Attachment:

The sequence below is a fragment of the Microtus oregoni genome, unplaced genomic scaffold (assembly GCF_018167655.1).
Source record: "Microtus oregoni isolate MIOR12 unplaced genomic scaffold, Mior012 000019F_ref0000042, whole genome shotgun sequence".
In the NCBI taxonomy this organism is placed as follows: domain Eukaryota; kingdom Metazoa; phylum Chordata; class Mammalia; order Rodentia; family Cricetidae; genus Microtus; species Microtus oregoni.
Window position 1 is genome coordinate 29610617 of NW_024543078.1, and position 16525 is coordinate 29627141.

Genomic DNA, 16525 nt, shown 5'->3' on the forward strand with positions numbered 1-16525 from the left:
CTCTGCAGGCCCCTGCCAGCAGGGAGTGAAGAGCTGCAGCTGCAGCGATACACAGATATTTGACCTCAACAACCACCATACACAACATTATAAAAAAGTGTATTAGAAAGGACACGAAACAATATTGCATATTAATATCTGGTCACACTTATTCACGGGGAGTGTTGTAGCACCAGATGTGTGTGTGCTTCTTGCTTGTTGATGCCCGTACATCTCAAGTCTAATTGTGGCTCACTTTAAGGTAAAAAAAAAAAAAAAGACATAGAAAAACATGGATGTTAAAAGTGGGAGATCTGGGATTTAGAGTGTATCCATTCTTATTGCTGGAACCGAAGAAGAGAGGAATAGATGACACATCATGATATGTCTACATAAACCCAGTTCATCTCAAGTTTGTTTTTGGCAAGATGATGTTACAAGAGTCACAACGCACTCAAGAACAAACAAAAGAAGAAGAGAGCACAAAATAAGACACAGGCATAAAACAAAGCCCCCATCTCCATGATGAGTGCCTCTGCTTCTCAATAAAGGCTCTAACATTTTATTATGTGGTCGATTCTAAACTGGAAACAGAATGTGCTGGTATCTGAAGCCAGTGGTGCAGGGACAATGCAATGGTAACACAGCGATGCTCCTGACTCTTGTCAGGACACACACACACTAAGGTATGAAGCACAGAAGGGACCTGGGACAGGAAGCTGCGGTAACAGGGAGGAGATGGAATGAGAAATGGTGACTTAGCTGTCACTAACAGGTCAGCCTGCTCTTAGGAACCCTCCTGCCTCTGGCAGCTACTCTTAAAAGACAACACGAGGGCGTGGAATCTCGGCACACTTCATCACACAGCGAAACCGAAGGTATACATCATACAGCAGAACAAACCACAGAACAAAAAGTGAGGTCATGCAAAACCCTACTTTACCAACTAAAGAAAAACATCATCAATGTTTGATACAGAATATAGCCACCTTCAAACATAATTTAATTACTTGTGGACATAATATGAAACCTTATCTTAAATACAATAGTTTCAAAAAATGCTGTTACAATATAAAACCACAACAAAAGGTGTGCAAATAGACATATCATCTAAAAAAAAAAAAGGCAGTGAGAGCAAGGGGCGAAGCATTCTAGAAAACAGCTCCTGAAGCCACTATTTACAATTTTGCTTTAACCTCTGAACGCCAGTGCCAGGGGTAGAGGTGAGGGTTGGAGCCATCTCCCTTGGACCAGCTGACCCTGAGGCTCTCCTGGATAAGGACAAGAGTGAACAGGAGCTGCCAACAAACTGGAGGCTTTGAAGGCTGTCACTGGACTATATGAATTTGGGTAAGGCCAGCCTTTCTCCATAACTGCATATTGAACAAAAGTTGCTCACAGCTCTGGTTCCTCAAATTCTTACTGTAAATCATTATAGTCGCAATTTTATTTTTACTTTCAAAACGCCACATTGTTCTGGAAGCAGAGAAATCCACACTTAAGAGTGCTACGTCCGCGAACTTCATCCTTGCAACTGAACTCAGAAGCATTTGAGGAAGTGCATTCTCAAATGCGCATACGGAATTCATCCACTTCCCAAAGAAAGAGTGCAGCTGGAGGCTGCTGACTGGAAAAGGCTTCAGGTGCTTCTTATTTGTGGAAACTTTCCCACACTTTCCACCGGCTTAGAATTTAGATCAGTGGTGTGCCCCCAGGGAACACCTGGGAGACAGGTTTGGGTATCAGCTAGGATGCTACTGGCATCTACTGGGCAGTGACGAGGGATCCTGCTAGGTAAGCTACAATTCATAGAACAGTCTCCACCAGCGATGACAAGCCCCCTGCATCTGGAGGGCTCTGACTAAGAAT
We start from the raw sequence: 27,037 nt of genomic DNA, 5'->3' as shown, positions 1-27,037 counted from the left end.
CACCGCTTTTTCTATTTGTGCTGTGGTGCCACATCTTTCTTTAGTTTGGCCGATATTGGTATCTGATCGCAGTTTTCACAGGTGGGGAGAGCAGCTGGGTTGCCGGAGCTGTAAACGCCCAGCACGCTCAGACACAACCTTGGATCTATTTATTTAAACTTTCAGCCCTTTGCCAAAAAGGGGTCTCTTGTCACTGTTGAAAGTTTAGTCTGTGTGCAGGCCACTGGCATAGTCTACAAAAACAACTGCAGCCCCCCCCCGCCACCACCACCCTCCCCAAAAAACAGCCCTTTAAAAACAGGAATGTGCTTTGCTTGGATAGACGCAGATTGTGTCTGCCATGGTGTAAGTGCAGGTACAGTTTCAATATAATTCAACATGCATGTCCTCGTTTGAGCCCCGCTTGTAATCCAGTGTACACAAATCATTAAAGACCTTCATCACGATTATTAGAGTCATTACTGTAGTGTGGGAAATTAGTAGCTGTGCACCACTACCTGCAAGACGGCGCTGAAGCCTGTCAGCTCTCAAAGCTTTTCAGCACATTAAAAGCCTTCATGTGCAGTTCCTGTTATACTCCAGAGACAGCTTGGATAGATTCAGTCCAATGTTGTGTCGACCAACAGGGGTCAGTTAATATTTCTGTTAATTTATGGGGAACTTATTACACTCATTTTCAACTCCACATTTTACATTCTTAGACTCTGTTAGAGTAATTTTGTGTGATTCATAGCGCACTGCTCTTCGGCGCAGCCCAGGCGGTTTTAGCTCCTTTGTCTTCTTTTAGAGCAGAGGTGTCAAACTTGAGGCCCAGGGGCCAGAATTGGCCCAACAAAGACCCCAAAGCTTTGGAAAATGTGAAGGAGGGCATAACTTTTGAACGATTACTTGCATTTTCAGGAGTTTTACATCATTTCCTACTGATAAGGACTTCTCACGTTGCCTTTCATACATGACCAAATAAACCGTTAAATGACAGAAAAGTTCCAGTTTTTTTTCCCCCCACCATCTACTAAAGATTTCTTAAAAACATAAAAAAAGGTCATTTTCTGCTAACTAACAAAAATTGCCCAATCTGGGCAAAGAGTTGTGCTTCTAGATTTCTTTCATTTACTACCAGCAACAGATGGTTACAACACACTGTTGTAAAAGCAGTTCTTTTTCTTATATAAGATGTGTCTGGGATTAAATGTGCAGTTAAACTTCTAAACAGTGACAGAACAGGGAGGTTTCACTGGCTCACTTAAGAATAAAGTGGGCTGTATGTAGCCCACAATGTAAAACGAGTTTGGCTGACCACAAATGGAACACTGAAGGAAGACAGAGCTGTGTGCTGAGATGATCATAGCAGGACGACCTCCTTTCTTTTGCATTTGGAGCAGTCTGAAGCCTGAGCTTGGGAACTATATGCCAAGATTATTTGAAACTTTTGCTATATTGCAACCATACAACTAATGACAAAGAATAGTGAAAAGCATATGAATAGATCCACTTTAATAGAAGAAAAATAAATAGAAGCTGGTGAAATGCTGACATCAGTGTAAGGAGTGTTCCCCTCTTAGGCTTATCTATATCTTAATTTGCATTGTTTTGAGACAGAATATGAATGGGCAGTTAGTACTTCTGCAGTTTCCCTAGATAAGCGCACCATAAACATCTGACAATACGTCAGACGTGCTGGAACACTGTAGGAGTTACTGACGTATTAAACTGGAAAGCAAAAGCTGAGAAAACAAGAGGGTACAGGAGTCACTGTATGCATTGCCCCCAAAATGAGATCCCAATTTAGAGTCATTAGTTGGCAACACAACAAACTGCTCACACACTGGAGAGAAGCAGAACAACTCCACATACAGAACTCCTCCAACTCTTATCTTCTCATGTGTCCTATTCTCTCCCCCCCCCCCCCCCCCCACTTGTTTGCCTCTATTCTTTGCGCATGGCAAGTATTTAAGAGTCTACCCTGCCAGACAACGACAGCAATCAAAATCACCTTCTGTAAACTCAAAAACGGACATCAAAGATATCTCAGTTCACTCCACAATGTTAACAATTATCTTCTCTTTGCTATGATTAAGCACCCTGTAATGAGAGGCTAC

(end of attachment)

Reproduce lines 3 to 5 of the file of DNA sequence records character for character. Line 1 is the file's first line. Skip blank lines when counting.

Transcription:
In the NCBI taxonomy this organism is placed as follows: domain Eukaryota; kingdom Metazoa; phylum Chordata; class Mammalia; order Rodentia; family Cricetidae; genus Microtus; species Microtus oregoni.
Window position 1 is genome coordinate 29610617 of NW_024543078.1, and position 16525 is coordinate 29627141.

Genomic DNA, 16525 nt, shown 5'->3' on the forward strand with positions numbered 1-16525 from the left: